MND Australia

Individualised dosing of Non-invasive Ventilation for Motor Neurone Disease (3TLA Trial)

Non-invasive ventilation (NIV) is a treatment that uses positive pressure delivered via a face mask or mouthpiece to assist a person to breathe. It can be used as a long-term treatment for people whose breathing is failing - usually due to chronic conditions that produce weakness of the respiratory muscles such as in MND/ALS. Most people with MND/ALS use NIV at night initially. Even though NIV may improve survival and function, many are unable to use it for more than 4 hours per day (which is considered a threshold amount of use in order to gain a benefit) and many others are unable to tolerate it at all. This research team has recently provided evidence that specific and individualised titration of NIV leads to better outcomes in people with MND. A previous trial determined that the use of a sleep study (also called 'polysomnography') can improve the way people are initially set up with NIV. This study will replicate and extend the single site study in a large, multi-centre randomised controlled trial (RCT) across multiple sites This multi-centre RCT will also include a 12-month follow-up period to evaluate longer-term outcomes.

This trial of PSG-assisted commencement of non-invasive ventilation (NIV) in motor neurone disease (MND) follows the methodology of a previous single-site study (Hannan et al, 2019), with the addition of an open label cohort that extends until (the earlier of) 12 months or death.

After empirical NIV set-up and an acclimatisation period (3 weeks), participants will undergo single night in-laboratory polysomnography (PSG). The PSG will be performed and supervised by a sleep scientist. In the intervention group, the "intervention" PSG results will be used to adjust/titrate NIV settings to optimize ventilation and improve synchrony between the patient and the NIV device. Participants will be asked to continue to use NIV as prescribed for the subsequent 7 week intervention period.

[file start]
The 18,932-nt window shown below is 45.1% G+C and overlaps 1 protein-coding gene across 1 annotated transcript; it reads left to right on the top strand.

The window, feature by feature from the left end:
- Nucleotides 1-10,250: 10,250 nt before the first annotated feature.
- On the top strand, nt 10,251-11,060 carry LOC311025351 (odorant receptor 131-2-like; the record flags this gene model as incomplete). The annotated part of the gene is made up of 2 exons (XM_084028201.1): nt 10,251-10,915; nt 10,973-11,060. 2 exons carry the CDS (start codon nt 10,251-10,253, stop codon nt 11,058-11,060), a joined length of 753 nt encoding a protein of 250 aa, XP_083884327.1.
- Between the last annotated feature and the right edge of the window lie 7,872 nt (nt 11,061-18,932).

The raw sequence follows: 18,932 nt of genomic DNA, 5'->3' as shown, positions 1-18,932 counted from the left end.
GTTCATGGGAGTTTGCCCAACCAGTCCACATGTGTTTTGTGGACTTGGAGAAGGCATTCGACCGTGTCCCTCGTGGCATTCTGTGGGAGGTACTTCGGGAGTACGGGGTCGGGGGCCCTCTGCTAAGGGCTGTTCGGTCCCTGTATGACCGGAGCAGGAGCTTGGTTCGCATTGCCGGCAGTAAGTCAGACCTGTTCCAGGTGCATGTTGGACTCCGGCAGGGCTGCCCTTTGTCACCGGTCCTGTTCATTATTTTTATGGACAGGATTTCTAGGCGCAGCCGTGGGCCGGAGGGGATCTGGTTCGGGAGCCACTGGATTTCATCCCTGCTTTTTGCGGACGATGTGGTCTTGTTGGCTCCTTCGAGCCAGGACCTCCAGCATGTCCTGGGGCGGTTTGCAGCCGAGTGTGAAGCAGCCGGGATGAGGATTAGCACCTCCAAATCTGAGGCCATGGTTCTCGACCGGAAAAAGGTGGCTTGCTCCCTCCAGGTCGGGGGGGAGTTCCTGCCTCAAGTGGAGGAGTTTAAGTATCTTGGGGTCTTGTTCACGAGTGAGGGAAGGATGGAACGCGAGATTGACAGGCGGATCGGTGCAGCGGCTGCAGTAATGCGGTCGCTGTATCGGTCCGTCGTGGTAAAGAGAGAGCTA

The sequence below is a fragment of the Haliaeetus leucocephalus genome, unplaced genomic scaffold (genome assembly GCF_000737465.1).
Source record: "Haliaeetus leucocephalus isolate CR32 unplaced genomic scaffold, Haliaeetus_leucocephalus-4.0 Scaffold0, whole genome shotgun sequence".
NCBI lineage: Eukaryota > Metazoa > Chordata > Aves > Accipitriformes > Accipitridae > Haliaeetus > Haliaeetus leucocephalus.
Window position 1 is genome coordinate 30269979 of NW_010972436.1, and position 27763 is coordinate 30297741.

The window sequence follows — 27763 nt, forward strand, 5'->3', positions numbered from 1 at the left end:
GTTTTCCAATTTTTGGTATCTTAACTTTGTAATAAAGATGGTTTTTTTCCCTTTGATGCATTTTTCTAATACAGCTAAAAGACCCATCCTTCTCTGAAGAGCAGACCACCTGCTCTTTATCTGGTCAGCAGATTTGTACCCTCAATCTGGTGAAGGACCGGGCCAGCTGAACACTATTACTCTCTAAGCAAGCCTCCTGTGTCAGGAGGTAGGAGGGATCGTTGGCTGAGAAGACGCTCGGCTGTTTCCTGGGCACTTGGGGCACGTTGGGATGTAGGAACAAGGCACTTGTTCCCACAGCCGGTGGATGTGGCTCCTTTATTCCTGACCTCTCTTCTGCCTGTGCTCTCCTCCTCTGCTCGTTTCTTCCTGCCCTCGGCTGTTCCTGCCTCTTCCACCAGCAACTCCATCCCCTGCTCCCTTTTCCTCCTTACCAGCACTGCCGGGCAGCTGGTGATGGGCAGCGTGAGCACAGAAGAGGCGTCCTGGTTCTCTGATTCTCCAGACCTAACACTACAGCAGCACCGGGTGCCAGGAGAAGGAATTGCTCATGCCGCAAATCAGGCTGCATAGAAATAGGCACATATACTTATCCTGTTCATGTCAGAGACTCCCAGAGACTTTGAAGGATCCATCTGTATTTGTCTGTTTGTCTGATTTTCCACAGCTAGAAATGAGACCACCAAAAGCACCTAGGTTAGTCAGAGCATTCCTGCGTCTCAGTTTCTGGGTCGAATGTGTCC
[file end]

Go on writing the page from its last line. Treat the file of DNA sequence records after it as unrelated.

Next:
The participants allocated to the control group will also be asked to attend a single night in-laboratory PSG. The NIV settings will not be adjusted throughout the PSG ("sham" PSG). Participants in the control group will retain their original settings after the sham PSG, and will be asked to continue to use NIV in this manner for the subsequent 7-week intervention period.


Flinders Medical Centre, Adelaide - Dr Vinod Aiyappan         

The Prince Charles Hospital, Brisbane - Dr Deanne Curtin         

Austin Health, Melbourne - Associate Professor Mark Howard         

Institute for Breathing and Sleep, Melbourne - Associate Professor Mark Howard         

Monash University, Melbourne - Professor Natasha Lannin         

Sir Charles Gairdner Hospital, Perth - Dr Bhajan Singh         

Macquarie University, Sydney - Professor Dominic Rowe         

Royal Prince Alfred Hospital, Sydney - Dr Amanda Piper         

Westmead Hospital, Sydney - Dr John Wheatley